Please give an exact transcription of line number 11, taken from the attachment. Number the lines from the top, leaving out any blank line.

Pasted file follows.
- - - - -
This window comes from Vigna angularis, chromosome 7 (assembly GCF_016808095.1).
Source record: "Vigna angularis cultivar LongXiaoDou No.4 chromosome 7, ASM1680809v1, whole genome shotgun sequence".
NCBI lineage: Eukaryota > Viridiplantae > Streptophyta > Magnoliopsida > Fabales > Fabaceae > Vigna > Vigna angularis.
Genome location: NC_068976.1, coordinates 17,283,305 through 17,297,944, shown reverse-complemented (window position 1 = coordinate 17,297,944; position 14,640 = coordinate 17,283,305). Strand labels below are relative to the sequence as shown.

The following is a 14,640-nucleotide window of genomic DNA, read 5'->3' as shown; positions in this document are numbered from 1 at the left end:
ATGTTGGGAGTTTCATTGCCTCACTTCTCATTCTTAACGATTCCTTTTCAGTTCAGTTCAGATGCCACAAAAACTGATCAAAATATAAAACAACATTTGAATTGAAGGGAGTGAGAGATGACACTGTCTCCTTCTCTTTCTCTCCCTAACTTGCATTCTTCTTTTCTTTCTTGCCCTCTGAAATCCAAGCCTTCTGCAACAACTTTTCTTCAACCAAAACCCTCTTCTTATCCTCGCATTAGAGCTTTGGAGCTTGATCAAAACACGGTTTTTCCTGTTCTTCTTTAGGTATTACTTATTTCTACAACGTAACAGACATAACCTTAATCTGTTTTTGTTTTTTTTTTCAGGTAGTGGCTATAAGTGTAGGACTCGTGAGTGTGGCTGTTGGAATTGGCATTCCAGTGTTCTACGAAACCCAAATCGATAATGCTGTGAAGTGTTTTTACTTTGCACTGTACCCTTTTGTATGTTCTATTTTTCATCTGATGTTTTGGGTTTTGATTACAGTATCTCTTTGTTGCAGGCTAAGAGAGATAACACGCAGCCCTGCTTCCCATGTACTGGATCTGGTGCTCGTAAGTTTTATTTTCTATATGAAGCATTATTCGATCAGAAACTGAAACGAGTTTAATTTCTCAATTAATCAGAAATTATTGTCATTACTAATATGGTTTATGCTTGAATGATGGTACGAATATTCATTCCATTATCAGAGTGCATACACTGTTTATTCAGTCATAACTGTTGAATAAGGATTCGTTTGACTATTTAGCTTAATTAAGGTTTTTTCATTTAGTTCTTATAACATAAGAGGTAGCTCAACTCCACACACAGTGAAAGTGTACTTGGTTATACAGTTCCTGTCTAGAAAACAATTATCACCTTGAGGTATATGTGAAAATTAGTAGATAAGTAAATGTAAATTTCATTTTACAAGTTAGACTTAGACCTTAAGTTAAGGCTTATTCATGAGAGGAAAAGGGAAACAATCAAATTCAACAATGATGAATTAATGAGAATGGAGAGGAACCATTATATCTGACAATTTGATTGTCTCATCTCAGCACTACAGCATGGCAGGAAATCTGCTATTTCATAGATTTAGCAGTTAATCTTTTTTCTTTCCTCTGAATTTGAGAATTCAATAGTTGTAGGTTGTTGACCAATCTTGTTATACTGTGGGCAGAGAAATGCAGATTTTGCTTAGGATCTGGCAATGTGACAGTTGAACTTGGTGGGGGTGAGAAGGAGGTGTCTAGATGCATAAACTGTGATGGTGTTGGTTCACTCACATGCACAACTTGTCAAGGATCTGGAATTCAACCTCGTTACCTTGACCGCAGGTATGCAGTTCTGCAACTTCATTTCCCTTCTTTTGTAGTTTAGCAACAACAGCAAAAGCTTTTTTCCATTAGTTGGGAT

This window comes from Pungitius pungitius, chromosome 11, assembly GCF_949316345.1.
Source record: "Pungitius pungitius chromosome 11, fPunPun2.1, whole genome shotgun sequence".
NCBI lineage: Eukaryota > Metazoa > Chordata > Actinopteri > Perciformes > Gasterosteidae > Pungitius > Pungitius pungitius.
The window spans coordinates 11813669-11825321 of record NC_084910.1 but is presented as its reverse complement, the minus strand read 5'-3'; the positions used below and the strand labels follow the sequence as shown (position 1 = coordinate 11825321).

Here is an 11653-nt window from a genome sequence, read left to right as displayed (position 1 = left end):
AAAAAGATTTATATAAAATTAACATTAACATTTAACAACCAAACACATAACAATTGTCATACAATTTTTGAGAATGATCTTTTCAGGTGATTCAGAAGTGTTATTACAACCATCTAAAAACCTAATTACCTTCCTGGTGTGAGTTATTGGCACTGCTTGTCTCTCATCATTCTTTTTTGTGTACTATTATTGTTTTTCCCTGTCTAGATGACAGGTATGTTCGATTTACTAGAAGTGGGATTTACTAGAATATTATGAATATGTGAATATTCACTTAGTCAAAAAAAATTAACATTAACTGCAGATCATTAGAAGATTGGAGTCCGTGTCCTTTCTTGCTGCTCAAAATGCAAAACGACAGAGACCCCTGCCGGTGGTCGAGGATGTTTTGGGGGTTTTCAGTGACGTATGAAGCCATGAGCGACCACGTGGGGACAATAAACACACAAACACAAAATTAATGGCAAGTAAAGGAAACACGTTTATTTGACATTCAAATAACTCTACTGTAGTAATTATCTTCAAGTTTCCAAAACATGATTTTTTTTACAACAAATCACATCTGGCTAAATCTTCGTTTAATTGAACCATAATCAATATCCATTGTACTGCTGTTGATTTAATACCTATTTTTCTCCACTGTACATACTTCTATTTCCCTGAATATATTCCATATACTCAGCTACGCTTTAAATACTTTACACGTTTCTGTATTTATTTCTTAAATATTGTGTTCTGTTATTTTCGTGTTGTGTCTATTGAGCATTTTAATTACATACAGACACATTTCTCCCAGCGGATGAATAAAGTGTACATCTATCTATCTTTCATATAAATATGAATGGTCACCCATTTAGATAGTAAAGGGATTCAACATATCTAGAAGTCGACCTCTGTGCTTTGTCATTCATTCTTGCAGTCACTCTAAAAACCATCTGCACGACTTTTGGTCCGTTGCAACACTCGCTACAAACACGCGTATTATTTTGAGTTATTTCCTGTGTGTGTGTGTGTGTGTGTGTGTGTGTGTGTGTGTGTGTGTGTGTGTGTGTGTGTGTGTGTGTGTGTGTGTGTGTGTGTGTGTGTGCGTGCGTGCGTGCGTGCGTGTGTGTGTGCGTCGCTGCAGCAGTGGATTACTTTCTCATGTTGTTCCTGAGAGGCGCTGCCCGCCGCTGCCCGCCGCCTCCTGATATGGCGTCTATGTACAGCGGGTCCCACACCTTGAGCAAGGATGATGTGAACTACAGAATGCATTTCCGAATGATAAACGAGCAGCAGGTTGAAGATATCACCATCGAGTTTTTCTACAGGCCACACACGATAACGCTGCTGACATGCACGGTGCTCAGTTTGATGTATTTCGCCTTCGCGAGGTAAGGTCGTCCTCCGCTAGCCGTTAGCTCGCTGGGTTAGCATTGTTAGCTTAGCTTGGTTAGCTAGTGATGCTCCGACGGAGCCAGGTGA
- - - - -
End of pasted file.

Here is an 11653-nt window from a genome sequence, read left to right as displayed (position 1 = left end):